I really don't understand why Asimov felt he had to force Robots and Foundation (and some scattered novels that were lumped as part of the Empire chronology) into a single universe.

    The original Foundation trilogy was very good. The only prequel I liked was "Forward the Foundation", the sequels were bad.

    However, the "second foundation trilogy" by Bear, Brin and Benford wasn't that bad. Those three prequel books (based on Asimov notes and approved by his estate) were good for tying up some loose ends in that (misguided) attempt to make the Robots and Foundation series a single story.

    In any event, the original, untied, Robots stories and novels, and the original, untied, Foundation trilogy, were the best.
  • Yeah, the Foundation Trilogy was cool. Then he had to write those stupid sequals and prequals decades after he wrote Second Foundation. And like I said before, I only read I, Robot from the Robot books, and after reading those stupid Foundation Series books, don't have much interest in reading more from him. Except maybe his older work from the I, Robot and Foundation Trilogy years.
    Hey! Foundation and Earth! There's a movie adaptation that couldn't possibly be worse than the original!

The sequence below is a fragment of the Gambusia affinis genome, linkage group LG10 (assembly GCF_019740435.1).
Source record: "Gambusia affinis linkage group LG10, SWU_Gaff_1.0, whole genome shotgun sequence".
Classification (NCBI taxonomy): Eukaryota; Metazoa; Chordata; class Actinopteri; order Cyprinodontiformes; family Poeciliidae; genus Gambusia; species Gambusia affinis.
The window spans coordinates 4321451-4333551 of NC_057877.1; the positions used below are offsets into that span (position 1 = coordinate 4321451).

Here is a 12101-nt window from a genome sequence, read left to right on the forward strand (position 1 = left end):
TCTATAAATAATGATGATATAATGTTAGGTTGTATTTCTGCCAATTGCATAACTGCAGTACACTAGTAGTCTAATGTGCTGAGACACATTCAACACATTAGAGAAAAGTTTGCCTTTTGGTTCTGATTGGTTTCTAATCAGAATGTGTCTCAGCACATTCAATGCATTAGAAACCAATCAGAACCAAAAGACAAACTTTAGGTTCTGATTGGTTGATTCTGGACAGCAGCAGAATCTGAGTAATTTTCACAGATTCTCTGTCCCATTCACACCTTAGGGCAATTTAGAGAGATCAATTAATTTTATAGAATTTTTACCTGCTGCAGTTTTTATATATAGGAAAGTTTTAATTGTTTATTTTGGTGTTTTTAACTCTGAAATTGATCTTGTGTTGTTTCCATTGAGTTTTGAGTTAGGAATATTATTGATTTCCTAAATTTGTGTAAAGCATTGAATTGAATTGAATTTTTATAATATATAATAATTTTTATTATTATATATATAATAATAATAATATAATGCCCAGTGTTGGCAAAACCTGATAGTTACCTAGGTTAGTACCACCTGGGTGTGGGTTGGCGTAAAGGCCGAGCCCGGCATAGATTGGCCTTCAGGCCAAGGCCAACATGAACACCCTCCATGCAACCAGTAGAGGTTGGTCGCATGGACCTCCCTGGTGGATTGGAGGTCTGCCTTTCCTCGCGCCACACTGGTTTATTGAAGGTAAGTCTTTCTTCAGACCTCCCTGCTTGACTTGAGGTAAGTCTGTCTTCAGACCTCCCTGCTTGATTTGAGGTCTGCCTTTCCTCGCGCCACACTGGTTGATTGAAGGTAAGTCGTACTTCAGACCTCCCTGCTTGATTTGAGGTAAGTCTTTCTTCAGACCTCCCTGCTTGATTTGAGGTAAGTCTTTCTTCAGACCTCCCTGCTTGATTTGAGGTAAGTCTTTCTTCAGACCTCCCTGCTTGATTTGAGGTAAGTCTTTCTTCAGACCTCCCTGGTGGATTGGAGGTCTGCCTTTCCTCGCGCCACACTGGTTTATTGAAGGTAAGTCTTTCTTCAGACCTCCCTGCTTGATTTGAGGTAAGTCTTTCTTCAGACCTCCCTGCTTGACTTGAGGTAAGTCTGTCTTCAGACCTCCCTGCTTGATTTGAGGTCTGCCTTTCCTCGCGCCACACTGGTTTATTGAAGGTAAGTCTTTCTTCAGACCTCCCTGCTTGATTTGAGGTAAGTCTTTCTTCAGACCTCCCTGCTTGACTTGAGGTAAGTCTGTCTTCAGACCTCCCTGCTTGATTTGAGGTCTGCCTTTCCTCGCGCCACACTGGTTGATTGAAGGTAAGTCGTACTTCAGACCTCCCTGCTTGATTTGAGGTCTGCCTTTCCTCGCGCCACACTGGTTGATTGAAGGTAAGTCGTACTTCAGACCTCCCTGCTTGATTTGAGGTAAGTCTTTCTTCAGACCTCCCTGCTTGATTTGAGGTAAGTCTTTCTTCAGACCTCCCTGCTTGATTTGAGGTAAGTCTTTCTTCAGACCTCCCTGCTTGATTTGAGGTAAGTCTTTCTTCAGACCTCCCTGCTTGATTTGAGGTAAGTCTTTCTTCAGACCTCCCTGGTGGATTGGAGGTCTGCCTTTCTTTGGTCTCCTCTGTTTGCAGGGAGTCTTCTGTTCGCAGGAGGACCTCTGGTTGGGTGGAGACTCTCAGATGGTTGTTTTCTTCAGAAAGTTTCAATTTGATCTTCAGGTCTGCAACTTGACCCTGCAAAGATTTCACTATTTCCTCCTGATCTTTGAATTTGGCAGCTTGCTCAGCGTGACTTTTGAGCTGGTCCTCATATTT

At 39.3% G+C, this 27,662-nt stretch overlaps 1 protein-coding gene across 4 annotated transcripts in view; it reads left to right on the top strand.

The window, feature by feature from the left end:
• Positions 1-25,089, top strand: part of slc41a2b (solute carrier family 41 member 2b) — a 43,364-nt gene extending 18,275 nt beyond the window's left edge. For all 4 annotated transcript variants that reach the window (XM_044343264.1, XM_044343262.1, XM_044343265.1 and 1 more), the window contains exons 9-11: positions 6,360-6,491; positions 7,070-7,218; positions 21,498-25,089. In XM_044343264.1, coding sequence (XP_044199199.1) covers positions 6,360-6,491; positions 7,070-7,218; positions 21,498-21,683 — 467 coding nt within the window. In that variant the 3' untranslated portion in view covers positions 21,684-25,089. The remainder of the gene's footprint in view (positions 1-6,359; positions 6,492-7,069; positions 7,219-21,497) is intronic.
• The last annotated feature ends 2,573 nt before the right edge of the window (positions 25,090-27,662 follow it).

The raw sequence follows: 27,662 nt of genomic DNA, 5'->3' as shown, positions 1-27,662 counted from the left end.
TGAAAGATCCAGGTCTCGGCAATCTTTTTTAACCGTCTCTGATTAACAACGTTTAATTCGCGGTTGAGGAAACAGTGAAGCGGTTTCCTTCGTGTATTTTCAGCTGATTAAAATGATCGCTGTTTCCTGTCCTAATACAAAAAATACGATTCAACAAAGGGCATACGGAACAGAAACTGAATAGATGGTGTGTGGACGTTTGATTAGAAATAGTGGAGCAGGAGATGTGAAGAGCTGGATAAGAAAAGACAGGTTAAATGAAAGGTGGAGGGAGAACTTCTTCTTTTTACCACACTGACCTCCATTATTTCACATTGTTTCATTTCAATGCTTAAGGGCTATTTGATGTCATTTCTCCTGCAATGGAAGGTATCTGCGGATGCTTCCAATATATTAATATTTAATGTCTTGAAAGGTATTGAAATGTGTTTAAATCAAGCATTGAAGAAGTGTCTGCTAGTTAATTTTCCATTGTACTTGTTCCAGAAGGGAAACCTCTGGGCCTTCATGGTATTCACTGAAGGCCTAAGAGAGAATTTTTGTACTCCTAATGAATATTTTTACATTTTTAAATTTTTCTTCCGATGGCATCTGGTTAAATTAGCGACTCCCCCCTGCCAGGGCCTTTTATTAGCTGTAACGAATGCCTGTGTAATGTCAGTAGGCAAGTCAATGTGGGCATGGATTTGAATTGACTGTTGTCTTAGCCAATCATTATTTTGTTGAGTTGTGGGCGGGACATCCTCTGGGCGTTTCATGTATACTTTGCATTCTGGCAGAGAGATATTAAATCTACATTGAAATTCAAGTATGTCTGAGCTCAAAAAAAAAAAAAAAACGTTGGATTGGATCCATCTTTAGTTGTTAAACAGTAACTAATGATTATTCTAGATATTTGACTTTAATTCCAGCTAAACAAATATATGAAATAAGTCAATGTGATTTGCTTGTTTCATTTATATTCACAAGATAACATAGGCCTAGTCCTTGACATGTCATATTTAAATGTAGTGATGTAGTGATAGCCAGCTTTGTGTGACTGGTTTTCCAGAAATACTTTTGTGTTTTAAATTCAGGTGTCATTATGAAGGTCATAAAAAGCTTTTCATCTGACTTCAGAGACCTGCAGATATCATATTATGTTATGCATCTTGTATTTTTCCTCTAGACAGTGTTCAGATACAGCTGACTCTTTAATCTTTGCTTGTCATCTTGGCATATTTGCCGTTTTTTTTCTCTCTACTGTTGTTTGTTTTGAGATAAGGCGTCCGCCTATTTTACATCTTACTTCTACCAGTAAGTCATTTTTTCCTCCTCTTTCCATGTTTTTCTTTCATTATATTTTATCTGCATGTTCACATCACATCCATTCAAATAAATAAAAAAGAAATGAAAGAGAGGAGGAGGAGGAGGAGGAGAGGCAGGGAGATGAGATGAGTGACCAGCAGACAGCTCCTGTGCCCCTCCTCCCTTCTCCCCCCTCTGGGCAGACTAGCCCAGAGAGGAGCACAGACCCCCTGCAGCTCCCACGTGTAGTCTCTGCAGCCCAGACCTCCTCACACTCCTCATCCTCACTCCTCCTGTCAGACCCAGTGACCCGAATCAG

• BigglesBiggles <font color=#AAFFAA>The Man Without a Face</font>
    Actually, the Foundation novels and the Earthman Bailey novels are subtly linked very well with the stuff about psychohistory and the failure of the spacer method of civilisation. The stuff with R. Daneel Olivaw, on the other hand, is a bit blatant, but I find it interesting, entertaining, and well done, none the less.

    As for Robotech: I find it somewhat ironic that there are lots of complaints flying around about how it won't be respectful to the original source material, tell the story well, etc, given that Robotech was made by being almost entirely disrespectful to the story of the three completely separate series it used as its own source material.
  • [url=]You dare to criticize Robotech?[/url]
  • BigglesBiggles <font color=#AAFFAA>The Man Without a Face</font>
  • [quote=Biggles]As for Robotech: I find it somewhat ironic that there are lots of complaints flying around about how it won't be respectful to the original source material, tell the story well, etc, given that Robotech was made by being almost entirely disrespectful to the story of the three completely separate series it used as its own source material.[/quote]So... is that your only complaint about Robotech?